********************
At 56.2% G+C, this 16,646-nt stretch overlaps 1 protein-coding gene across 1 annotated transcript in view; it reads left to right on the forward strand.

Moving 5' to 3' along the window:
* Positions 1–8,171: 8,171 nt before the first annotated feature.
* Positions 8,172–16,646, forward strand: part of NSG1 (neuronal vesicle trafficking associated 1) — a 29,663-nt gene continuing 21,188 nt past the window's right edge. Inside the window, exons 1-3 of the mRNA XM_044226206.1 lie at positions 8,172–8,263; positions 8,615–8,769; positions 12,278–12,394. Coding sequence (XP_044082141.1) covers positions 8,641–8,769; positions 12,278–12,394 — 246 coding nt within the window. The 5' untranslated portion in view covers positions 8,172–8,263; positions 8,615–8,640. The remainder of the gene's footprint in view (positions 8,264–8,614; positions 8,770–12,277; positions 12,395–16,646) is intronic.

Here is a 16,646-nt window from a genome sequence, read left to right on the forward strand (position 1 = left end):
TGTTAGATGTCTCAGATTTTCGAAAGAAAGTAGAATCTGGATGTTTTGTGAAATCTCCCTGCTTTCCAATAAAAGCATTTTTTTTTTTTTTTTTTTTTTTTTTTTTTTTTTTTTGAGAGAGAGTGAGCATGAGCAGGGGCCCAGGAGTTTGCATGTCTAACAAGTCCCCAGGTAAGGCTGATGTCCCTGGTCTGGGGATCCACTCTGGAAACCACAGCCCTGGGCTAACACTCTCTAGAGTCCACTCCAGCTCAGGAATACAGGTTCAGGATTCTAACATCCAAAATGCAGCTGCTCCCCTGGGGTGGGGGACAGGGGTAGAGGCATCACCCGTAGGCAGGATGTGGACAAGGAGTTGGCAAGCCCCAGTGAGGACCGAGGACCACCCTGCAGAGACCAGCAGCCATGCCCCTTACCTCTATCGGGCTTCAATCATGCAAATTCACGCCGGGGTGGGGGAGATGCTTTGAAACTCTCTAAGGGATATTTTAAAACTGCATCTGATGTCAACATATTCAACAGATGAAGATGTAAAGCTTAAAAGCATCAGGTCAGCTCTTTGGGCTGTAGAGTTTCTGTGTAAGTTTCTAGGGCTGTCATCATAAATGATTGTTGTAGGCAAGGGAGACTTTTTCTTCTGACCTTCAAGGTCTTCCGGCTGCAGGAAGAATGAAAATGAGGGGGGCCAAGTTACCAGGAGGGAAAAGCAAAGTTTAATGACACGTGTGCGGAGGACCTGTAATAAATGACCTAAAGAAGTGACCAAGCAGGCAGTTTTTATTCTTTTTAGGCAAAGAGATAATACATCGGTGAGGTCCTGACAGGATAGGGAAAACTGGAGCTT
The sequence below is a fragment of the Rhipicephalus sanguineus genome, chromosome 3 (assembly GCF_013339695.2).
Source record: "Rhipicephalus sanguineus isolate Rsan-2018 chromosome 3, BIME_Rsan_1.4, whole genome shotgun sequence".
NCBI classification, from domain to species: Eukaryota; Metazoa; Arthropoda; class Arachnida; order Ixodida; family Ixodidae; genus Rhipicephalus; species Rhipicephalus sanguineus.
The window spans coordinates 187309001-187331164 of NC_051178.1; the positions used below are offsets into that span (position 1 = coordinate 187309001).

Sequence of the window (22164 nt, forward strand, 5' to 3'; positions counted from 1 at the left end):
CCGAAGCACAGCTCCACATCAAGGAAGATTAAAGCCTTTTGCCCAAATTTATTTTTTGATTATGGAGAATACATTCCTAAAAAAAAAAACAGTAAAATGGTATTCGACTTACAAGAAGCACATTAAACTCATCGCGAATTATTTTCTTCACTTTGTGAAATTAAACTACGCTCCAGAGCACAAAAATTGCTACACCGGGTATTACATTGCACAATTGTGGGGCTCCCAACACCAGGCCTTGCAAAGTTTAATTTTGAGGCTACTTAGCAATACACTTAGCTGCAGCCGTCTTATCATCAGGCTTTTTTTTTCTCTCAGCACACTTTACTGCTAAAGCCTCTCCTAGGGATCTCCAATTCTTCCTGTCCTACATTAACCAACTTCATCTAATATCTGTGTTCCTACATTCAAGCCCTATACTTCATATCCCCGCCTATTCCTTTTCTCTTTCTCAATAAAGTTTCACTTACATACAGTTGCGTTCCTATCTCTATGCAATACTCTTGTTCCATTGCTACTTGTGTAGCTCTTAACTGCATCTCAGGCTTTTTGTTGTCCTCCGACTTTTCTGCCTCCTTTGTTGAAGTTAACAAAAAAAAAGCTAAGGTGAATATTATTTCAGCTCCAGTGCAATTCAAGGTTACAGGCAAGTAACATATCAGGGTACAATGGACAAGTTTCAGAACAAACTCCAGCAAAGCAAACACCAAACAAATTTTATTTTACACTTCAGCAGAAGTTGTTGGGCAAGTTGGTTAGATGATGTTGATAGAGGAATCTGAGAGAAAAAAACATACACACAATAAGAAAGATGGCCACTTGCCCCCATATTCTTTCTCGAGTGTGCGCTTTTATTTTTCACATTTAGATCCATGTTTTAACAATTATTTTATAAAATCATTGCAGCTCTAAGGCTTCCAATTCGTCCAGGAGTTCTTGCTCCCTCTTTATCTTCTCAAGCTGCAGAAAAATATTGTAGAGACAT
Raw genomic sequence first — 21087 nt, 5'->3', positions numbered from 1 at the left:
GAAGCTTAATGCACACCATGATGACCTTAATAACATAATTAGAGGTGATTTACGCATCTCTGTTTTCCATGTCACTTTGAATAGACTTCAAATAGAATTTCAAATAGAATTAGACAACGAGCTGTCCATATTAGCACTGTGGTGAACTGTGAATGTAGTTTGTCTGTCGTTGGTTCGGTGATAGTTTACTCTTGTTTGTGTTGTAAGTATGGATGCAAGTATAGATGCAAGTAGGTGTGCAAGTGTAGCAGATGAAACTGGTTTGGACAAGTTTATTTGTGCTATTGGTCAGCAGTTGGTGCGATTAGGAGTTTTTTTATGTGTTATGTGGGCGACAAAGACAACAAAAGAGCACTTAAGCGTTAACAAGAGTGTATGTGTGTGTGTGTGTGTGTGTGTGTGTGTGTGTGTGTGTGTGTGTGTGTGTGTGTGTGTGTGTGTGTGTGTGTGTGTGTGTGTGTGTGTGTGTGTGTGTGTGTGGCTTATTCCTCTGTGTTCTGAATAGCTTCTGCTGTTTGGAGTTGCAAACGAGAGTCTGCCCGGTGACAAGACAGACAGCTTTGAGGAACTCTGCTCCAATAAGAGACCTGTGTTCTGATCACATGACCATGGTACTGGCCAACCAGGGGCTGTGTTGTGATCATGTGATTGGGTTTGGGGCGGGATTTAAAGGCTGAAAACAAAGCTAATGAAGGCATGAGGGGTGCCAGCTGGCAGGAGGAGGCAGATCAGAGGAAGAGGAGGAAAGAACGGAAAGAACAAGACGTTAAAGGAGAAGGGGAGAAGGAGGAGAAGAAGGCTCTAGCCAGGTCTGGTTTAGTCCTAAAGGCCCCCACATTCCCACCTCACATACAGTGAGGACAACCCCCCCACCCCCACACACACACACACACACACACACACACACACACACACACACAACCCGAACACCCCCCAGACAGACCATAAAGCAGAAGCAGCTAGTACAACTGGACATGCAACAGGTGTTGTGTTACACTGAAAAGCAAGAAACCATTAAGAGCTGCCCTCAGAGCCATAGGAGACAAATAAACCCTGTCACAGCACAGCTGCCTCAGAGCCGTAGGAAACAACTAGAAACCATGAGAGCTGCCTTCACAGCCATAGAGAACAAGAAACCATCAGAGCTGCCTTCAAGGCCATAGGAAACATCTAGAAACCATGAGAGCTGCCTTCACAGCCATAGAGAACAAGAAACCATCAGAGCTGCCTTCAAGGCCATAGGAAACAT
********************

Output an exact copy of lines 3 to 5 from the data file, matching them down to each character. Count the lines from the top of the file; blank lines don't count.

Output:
* Positions 1–8,171: 8,171 nt before the first annotated feature.
* Positions 8,172–16,646, forward strand: part of NSG1 (neuronal vesicle trafficking associated 1) — a 29,663-nt gene continuing 21,188 nt past the window's right edge. Inside the window, exons 1-3 of the mRNA XM_044226206.1 lie at positions 8,172–8,263; positions 8,615–8,769; positions 12,278–12,394. Coding sequence (XP_044082141.1) covers positions 8,641–8,769; positions 12,278–12,394 — 246 coding nt within the window. The 5' untranslated portion in view covers positions 8,172–8,263; positions 8,615–8,640. The remainder of the gene's footprint in view (positions 8,264–8,614; positions 8,770–12,277; positions 12,395–16,646) is intronic.

Here is a 16,646-nt window from a genome sequence, read left to right on the forward strand (position 1 = left end):